Although a basic income (BI) is usually presented as a “disarmingly simple idea” (Van Parijs 2004), discussing concrete policy proposals quickly descends into a dispute of Tower of Babel-like allure. When advocating for or criticizing BI, proponents, and respectively opponents, often seem to have different kinds of BI schemes in mind. It is, however, quite obvious that the actual outcomes of a BI will be highly dependent on the choices made with respect to entitlement, eligibility criteria, benefit levels, financing, and implementation trajectories.
BI is a radical departure from traditional welfare states because it severs the link between contribution and benefit on the one hand and between need and benefit on the other hand. Both are cornerstones of developed social protection schemes. It is precisely because of this radical change that opponents fear that a BI will lower incentives to perform paid work or any work, increase gender inequalities in work and care, and encourage idleness. By contrast, proponents believe that it will combat income poverty, encourage entrepreneurship, lifelong learning and volunteer work, empower people to make their own choices in today’s labor markets, and end the myriad of problems associated with means-tested social benefits. Although proponents and opponents are usually dug in at their respective positions, they both make factual claims that can be and should be subjected to empirical scrutiny.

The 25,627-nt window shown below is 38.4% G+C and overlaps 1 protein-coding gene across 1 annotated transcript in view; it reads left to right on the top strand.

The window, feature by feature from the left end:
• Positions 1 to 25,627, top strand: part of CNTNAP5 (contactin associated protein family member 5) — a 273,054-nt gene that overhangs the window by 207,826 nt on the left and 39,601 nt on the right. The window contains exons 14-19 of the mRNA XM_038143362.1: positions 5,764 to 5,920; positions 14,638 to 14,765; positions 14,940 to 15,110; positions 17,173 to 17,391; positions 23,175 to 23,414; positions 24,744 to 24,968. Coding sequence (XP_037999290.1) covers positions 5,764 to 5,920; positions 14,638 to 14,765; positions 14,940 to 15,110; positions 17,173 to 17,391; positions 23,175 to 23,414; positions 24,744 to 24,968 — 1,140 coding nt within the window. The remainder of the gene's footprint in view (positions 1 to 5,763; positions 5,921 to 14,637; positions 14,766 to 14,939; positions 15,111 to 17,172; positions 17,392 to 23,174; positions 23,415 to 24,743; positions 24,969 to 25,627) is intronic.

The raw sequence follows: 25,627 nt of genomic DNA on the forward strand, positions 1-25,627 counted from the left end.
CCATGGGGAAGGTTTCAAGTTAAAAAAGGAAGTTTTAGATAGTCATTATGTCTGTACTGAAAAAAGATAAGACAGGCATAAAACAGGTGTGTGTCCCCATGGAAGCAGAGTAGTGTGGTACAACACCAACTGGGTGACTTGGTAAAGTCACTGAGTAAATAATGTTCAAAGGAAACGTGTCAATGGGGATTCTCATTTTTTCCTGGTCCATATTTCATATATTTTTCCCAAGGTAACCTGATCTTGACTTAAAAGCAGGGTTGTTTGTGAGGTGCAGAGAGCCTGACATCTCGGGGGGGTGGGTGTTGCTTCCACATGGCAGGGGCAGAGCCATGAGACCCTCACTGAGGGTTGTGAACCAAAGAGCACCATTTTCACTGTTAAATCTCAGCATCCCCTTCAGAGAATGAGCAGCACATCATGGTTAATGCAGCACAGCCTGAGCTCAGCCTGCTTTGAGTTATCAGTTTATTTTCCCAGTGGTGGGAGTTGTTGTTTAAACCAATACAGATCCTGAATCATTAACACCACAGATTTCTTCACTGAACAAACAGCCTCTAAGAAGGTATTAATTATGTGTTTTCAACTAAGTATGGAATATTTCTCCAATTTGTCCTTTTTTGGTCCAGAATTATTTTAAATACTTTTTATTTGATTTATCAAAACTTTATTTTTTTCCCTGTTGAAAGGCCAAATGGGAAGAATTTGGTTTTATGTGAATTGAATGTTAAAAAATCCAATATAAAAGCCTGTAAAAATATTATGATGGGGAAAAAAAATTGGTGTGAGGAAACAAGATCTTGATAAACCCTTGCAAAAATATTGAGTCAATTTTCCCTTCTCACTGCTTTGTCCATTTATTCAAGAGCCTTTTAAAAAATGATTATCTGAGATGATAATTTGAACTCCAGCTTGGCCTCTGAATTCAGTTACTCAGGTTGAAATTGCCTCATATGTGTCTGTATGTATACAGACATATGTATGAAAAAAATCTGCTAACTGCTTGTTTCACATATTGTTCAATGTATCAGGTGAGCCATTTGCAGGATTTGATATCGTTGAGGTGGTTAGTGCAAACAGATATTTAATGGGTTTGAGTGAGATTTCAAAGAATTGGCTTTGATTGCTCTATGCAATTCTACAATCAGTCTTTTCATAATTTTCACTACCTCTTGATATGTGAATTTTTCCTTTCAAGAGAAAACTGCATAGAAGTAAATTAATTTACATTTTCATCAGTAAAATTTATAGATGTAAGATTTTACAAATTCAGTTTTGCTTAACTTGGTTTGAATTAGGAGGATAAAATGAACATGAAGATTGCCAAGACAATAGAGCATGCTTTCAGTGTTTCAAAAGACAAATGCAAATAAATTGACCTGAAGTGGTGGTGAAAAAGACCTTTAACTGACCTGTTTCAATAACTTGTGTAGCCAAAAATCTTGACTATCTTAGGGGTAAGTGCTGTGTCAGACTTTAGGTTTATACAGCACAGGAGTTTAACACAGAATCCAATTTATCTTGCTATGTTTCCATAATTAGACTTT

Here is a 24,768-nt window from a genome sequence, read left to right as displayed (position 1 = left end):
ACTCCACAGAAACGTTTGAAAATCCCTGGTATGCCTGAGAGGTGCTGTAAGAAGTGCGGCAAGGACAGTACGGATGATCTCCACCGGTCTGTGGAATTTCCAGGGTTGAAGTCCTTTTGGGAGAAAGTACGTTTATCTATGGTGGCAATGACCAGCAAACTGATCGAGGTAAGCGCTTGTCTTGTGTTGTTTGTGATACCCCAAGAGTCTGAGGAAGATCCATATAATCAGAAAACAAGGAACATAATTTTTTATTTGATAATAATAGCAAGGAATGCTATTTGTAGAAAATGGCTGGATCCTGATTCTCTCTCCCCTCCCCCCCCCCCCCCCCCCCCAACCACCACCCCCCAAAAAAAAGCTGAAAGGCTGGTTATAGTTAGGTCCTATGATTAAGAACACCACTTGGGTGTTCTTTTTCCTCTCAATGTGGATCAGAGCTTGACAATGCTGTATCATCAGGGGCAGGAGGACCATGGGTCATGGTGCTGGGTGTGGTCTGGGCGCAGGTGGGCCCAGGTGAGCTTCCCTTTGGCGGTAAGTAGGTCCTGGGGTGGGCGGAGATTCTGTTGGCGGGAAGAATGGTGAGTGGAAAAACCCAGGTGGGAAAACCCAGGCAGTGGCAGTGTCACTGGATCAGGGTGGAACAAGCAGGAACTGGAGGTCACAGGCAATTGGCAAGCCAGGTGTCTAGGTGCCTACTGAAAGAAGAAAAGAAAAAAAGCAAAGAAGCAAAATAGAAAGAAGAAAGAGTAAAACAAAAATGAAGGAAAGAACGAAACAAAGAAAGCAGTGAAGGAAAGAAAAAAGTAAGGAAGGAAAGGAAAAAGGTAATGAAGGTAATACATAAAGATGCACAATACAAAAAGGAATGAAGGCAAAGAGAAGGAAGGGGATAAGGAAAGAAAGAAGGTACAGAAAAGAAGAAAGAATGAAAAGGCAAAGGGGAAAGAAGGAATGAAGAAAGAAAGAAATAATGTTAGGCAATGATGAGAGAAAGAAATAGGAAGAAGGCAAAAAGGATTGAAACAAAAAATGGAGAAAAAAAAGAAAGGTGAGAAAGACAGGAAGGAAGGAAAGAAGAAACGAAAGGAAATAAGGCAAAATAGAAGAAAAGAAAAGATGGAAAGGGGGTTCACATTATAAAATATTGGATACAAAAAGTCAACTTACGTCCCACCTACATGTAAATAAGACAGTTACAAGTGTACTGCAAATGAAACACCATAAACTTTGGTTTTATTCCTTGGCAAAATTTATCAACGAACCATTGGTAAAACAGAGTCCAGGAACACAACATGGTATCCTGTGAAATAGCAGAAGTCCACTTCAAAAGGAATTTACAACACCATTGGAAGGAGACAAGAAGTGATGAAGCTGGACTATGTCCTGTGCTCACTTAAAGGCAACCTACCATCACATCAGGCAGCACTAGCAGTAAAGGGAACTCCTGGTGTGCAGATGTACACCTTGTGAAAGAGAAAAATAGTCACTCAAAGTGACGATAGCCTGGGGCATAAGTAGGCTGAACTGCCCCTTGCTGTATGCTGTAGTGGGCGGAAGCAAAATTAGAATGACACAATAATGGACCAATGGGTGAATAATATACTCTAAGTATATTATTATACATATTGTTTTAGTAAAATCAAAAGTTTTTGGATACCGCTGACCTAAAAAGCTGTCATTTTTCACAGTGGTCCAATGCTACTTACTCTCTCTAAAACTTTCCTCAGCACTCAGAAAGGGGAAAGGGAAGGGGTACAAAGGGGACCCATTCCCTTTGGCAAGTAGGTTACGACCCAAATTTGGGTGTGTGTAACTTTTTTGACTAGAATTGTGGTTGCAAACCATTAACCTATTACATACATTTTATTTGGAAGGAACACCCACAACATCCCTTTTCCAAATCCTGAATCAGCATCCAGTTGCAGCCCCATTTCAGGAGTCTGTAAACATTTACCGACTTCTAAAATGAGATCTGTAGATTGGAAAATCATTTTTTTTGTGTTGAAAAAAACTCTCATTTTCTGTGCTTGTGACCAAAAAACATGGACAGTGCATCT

The BAsic income in BELgium (BABEL) project draws on these discussions and aims to narrow the gap between wish and reality with regard to BI. The project has several objectives. First, it aims to investigate possible effects of a basic income and its different policy versions. To this purpose, a quasi-experimental approach is applied in which we use administrative records to estimate the labor supply effects of BI based on what gets closest to a real world basic income situation: the Belgian Win for Life lottery. Additionally, a comprehensive microsimulation exercise is conducted to simulate the first-order income distributive and budgetary effects and the effect on work incentives of a variety of basic income schemes in Belgium. Second, by carrying out factorial vignette experiments, the project aims to gain deeper insight into public support for the implementation of a variety of basic income schemes in Belgium, and whether and to what extent public support of basic income schemes depends on the outcomes, financing and implementation details. Third, BABEL will pay due attention to the on-the-ground implementation and the technical and administrative feasibility of a selection of basic income policy proposals, and it will gauge to what extent political parties and social partners as gatekeepers in the Belgian welfare state are willing to support the implementation of these schemes. Finally, the project will present a blueprint of pathways for basic income policy proposals that (1) are likely to garner sufficient support by the general public and by social partners; (2) lead to better outcomes in terms of social protection and work incentives; and (3) can inspire feasible welfare reform in Belgium.